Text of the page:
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Gokhan Malkoc, Michael A. Webster, Paul Kay; Individual differences in color categories. Journal of Vision 2002;2(7):144. https://doi.org/10.1167/2.7.144.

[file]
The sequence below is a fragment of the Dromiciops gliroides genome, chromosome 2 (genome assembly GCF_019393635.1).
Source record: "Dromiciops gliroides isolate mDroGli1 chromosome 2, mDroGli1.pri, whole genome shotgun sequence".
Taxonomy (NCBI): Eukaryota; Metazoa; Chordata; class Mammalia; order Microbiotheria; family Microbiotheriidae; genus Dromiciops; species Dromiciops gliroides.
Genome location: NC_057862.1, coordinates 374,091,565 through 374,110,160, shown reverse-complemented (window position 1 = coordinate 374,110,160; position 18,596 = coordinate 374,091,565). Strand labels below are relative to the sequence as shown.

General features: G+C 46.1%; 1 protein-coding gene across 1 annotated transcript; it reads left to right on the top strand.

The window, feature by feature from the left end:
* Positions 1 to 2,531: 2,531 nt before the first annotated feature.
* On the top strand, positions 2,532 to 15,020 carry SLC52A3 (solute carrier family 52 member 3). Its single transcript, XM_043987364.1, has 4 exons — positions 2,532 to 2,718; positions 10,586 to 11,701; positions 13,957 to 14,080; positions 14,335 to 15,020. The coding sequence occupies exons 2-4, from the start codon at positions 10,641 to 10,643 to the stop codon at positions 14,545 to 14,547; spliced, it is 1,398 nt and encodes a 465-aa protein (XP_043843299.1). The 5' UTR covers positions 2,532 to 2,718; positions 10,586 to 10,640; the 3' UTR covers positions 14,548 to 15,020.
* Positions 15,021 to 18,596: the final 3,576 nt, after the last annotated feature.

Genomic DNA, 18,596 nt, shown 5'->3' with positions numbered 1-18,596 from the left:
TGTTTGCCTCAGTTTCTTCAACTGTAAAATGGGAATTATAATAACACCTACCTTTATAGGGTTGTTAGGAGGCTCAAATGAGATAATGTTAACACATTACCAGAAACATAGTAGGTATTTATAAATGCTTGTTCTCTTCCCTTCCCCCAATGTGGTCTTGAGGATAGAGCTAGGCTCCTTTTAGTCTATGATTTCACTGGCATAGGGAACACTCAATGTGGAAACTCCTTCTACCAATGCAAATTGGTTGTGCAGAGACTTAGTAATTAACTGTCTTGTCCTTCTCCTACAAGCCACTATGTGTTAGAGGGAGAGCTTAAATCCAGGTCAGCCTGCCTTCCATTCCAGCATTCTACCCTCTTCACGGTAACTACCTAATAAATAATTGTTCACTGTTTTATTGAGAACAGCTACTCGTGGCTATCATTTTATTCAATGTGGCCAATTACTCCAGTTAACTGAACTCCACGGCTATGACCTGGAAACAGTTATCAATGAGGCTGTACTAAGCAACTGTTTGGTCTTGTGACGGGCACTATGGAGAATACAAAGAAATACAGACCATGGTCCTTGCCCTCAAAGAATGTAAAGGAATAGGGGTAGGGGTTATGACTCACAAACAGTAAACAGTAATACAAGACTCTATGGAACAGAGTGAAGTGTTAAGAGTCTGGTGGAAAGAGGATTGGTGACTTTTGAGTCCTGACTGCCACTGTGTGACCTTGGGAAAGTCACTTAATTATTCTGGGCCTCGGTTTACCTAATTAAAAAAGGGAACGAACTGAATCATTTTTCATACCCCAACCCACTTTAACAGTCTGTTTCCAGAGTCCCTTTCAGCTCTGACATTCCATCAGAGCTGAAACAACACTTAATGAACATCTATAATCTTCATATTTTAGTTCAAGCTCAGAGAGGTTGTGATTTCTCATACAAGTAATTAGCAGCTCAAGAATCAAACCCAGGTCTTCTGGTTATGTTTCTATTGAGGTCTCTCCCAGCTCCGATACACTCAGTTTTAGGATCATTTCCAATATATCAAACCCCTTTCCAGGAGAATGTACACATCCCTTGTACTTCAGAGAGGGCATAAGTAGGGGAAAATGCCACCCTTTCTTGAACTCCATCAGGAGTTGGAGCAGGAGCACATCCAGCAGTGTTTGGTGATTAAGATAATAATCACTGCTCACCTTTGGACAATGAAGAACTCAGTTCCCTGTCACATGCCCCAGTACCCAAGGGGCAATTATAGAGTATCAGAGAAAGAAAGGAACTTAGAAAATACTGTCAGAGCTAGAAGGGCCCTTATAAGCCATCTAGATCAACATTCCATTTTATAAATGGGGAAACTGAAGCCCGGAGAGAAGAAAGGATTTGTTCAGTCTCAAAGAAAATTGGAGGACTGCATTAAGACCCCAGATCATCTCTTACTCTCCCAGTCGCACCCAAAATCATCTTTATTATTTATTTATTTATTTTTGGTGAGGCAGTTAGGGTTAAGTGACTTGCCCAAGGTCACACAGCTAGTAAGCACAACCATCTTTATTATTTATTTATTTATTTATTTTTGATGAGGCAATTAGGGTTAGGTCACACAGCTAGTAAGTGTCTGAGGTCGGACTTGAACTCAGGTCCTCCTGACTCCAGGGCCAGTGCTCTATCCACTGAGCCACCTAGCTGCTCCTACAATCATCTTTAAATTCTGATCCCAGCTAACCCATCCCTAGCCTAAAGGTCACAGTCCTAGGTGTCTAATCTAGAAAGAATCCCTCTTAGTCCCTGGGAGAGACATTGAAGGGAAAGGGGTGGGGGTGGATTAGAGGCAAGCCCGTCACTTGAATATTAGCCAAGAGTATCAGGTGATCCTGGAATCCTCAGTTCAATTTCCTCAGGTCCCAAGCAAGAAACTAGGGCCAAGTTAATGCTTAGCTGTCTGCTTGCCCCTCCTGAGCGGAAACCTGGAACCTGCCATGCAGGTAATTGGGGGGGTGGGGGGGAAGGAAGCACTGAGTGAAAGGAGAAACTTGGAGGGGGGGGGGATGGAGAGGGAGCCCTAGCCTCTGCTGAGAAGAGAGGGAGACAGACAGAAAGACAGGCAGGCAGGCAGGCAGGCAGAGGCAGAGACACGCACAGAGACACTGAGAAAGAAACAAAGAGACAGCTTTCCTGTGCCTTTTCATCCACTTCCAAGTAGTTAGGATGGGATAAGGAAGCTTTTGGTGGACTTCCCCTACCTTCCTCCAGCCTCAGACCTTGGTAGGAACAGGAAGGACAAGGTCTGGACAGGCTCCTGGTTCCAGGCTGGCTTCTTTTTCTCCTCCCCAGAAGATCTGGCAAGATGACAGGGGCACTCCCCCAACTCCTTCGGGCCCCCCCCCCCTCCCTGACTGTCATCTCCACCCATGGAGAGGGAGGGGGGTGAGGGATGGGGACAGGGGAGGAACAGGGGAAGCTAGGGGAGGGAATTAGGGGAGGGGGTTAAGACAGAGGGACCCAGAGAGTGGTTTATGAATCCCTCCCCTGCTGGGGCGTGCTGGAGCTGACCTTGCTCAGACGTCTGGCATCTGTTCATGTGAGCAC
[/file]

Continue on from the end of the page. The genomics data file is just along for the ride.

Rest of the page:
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Color-normal observers show large and reliable differences in the stimuli they choose as unique hues, yet the variations across hues are uncorrelated, suggesting that they are constrained by independent factors. We compared the patterns of variation for both unique hues (red, green, blue, and yellow) and intermediate hues (orange, purple, blue-green, and yellow-green), to test the relative status of different color categories. Stimuli were moderately-saturated, equiluminant pulses on a gray (30 cd/m2) background and fell along a circle within a threshold-scaled version of the LM vs S chromatic plane. The hue angles corresponding to each of the 8 colors were estimated by varying successive stimuli in two randomly-interleaved staircases. Measurements were made for 35 observers, all screened for normal color vision. If orange and purple represented color categories derived from more fundamental primaries, the focal choices for these hues might plausibly be correlated with an observer's unique hue settings (with red and yellow or red and blue, respectively). Instead, clear correlations did not emerge for any of the hue pairs. Settings of yellow-green and blue-green presumably reflected judgments of category boundaries rather than focal colors. These boundaries were again uncorrelated with the loci of the focal components. Moreover, the variance in settings did not distinguish unique and intermediate hues. Surprisingly, the lowest variance occurred for blue-green (roughly half the standard deviation of other hues and centered near the −L pole of the LM axis), even though focal green and blue show large individual differences. This pattern of results does not support a perceptual organization in which the dimensions of red-green and blue-yellow have superordinate status.
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